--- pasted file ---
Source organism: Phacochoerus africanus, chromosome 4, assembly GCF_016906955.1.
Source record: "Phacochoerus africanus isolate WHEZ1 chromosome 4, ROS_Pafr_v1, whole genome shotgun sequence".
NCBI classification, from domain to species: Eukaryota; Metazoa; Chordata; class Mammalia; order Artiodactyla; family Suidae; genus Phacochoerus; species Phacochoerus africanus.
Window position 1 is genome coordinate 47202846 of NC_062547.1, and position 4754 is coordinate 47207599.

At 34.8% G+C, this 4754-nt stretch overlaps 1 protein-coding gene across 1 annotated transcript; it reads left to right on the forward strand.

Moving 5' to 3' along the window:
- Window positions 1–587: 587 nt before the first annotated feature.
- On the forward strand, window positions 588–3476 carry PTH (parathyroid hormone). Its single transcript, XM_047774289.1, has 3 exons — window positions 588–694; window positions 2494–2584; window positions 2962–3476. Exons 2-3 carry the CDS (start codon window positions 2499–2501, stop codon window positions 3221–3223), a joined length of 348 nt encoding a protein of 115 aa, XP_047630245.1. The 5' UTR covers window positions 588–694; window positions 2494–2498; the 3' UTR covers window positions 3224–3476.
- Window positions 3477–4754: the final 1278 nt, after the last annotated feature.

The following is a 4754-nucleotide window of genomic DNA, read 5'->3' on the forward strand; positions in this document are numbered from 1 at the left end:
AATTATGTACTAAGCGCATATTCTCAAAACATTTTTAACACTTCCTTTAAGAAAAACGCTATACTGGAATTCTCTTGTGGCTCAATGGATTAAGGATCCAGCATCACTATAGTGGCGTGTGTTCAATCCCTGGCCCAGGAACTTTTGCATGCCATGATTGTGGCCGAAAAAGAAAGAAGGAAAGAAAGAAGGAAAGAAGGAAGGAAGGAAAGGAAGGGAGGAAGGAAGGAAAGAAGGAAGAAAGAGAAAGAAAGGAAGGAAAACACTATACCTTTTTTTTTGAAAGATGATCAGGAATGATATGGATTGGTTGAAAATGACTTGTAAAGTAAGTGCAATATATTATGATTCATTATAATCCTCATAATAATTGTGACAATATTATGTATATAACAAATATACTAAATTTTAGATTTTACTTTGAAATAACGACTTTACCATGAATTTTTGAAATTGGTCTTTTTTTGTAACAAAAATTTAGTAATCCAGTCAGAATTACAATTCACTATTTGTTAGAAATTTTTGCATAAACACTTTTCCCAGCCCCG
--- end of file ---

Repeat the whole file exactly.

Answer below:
Source organism: Phacochoerus africanus, chromosome 4, assembly GCF_016906955.1.
Source record: "Phacochoerus africanus isolate WHEZ1 chromosome 4, ROS_Pafr_v1, whole genome shotgun sequence".
NCBI classification, from domain to species: Eukaryota; Metazoa; Chordata; class Mammalia; order Artiodactyla; family Suidae; genus Phacochoerus; species Phacochoerus africanus.
Window position 1 is genome coordinate 47202846 of NC_062547.1, and position 4754 is coordinate 47207599.

At 34.8% G+C, this 4754-nt stretch overlaps 1 protein-coding gene across 1 annotated transcript; it reads left to right on the forward strand.

Moving 5' to 3' along the window:
- Window positions 1–587: 587 nt before the first annotated feature.
- On the forward strand, window positions 588–3476 carry PTH (parathyroid hormone). Its single transcript, XM_047774289.1, has 3 exons — window positions 588–694; window positions 2494–2584; window positions 2962–3476. Exons 2-3 carry the CDS (start codon window positions 2499–2501, stop codon window positions 3221–3223), a joined length of 348 nt encoding a protein of 115 aa, XP_047630245.1. The 5' UTR covers window positions 588–694; window positions 2494–2498; the 3' UTR covers window positions 3224–3476.
- Window positions 3477–4754: the final 1278 nt, after the last annotated feature.

The following is a 4754-nucleotide window of genomic DNA, read 5'->3' on the forward strand; positions in this document are numbered from 1 at the left end:
AATTATGTACTAAGCGCATATTCTCAAAACATTTTTAACACTTCCTTTAAGAAAAACGCTATACTGGAATTCTCTTGTGGCTCAATGGATTAAGGATCCAGCATCACTATAGTGGCGTGTGTTCAATCCCTGGCCCAGGAACTTTTGCATGCCATGATTGTGGCCGAAAAAGAAAGAAGGAAAGAAAGAAGGAAAGAAGGAAGGAAGGAAAGGAAGGGAGGAAGGAAGGAAAGAAGGAAGAAAGAGAAAGAAAGGAAGGAAAACACTATACCTTTTTTTTTGAAAGATGATCAGGAATGATATGGATTGGTTGAAAATGACTTGTAAAGTAAGTGCAATATATTATGATTCATTATAATCCTCATAATAATTGTGACAATATTATGTATATAACAAATATACTAAATTTTAGATTTTACTTTGAAATAACGACTTTACCATGAATTTTTGAAATTGGTCTTTTTTTGTAACAAAAATTTAGTAATCCAGTCAGAATTACAATTCACTATTTGTTAGAAATTTTTGCATAAACACTTTTCCCAGCCCCG